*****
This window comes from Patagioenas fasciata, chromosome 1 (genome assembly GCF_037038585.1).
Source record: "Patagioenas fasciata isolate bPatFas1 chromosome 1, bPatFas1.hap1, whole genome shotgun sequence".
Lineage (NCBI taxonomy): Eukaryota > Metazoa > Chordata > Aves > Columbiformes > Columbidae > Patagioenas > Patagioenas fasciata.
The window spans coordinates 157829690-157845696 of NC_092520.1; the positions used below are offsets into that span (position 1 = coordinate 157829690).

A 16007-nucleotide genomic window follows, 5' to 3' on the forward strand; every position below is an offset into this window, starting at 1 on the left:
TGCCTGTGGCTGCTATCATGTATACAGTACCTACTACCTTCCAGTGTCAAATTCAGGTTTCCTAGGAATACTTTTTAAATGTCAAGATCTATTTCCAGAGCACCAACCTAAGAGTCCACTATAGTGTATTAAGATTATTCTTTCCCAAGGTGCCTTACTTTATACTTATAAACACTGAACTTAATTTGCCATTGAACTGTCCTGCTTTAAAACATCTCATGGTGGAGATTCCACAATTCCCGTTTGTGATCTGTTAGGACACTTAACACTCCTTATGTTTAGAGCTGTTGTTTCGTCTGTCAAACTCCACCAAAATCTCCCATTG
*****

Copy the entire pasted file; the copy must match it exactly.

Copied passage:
This window comes from Patagioenas fasciata, chromosome 1 (genome assembly GCF_037038585.1).
Source record: "Patagioenas fasciata isolate bPatFas1 chromosome 1, bPatFas1.hap1, whole genome shotgun sequence".
Lineage (NCBI taxonomy): Eukaryota > Metazoa > Chordata > Aves > Columbiformes > Columbidae > Patagioenas > Patagioenas fasciata.
The window spans coordinates 157829690-157845696 of NC_092520.1; the positions used below are offsets into that span (position 1 = coordinate 157829690).

A 16007-nucleotide genomic window follows, 5' to 3' on the forward strand; every position below is an offset into this window, starting at 1 on the left:
TGCCTGTGGCTGCTATCATGTATACAGTACCTACTACCTTCCAGTGTCAAATTCAGGTTTCCTAGGAATACTTTTTAAATGTCAAGATCTATTTCCAGAGCACCAACCTAAGAGTCCACTATAGTGTATTAAGATTATTCTTTCCCAAGGTGCCTTACTTTATACTTATAAACACTGAACTTAATTTGCCATTGAACTGTCCTGCTTTAAAACATCTCATGGTGGAGATTCCACAATTCCCGTTTGTGATCTGTTAGGACACTTAACACTCCTTATGTTTAGAGCTGTTGTTTCGTCTGTCAAACTCCACCAAAATCTCCCATTG